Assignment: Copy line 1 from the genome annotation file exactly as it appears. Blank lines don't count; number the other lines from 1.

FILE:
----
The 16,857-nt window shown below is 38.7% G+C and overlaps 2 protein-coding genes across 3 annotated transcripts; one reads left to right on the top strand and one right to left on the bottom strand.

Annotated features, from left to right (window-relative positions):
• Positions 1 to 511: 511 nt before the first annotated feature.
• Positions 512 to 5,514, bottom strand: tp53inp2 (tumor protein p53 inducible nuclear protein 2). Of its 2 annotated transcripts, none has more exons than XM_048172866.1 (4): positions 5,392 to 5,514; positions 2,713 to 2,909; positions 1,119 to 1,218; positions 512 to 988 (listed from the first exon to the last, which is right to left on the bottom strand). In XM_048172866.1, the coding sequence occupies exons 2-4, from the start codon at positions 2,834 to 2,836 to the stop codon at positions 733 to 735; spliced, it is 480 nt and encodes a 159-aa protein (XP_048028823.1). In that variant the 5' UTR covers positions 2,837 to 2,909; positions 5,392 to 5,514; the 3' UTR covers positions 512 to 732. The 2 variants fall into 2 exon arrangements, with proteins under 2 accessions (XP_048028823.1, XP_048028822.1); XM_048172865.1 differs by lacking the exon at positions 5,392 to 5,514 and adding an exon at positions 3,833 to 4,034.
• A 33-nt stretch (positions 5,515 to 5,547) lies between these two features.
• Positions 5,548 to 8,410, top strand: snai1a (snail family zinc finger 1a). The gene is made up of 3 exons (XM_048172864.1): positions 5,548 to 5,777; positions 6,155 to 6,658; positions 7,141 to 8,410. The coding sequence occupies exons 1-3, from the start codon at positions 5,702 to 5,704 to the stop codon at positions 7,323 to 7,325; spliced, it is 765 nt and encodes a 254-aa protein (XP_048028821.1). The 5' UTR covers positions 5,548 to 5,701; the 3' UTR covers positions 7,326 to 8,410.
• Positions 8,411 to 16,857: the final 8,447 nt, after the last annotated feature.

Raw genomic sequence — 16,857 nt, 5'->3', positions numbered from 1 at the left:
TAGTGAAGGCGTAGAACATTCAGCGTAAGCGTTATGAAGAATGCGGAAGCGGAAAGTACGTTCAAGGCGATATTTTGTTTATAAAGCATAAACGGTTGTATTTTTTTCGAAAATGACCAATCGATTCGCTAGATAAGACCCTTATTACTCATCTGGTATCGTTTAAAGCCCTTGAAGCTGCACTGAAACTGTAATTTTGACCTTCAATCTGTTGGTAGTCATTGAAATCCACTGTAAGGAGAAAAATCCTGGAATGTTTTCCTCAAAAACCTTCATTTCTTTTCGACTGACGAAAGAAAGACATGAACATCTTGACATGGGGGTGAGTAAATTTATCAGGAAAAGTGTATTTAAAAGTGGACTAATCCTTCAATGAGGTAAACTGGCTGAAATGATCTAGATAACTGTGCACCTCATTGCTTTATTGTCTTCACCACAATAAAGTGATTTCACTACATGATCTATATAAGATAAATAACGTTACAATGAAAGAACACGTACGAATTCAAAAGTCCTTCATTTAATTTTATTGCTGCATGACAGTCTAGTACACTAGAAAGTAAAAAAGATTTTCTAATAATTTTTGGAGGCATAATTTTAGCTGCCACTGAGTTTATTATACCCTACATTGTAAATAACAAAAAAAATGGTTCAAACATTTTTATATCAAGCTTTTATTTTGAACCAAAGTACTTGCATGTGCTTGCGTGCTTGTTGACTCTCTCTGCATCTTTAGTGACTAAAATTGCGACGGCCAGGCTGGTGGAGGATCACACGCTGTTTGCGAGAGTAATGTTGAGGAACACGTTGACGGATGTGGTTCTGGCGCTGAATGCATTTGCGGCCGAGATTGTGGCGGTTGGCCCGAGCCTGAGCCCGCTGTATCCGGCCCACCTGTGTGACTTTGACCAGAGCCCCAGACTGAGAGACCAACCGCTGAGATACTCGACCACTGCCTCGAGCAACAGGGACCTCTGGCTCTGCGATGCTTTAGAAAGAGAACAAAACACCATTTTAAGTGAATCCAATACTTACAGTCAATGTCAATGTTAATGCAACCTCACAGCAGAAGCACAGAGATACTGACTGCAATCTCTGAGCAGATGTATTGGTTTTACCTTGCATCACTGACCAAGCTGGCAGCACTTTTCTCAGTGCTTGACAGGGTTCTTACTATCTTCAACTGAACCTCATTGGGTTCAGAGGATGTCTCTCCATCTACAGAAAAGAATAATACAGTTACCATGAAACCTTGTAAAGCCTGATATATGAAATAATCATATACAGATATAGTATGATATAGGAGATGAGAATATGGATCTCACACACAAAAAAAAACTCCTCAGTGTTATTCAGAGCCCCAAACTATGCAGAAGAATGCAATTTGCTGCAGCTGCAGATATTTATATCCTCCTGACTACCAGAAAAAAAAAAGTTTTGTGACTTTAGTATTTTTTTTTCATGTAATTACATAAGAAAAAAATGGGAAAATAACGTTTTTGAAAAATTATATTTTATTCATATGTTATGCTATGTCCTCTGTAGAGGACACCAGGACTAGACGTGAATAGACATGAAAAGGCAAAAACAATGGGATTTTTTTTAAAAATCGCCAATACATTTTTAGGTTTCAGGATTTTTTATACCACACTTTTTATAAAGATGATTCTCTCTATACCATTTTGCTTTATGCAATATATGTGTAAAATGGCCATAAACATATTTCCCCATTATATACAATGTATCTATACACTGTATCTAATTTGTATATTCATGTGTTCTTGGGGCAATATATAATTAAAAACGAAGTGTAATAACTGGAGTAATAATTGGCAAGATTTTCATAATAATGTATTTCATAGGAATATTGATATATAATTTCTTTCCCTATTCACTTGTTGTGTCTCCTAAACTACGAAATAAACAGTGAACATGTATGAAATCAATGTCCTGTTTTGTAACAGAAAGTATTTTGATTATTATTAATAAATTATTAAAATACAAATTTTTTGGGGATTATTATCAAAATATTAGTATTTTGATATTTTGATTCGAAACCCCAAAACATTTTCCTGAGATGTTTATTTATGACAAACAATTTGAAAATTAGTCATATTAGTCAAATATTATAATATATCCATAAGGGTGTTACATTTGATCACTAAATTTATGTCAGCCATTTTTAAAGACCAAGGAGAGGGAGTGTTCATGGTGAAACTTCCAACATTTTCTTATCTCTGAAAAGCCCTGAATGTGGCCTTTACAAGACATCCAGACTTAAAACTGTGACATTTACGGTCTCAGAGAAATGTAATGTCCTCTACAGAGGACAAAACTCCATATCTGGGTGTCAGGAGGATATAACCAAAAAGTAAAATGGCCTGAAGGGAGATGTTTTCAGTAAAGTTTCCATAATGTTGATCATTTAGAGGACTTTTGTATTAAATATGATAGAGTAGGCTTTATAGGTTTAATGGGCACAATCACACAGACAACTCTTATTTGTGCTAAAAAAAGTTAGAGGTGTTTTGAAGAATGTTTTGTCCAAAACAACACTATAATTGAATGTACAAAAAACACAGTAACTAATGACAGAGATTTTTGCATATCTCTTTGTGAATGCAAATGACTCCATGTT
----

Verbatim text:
The 16,857-nt window shown below is 38.7% G+C and overlaps 2 protein-coding genes across 3 annotated transcripts; one reads left to right on the top strand and one right to left on the bottom strand.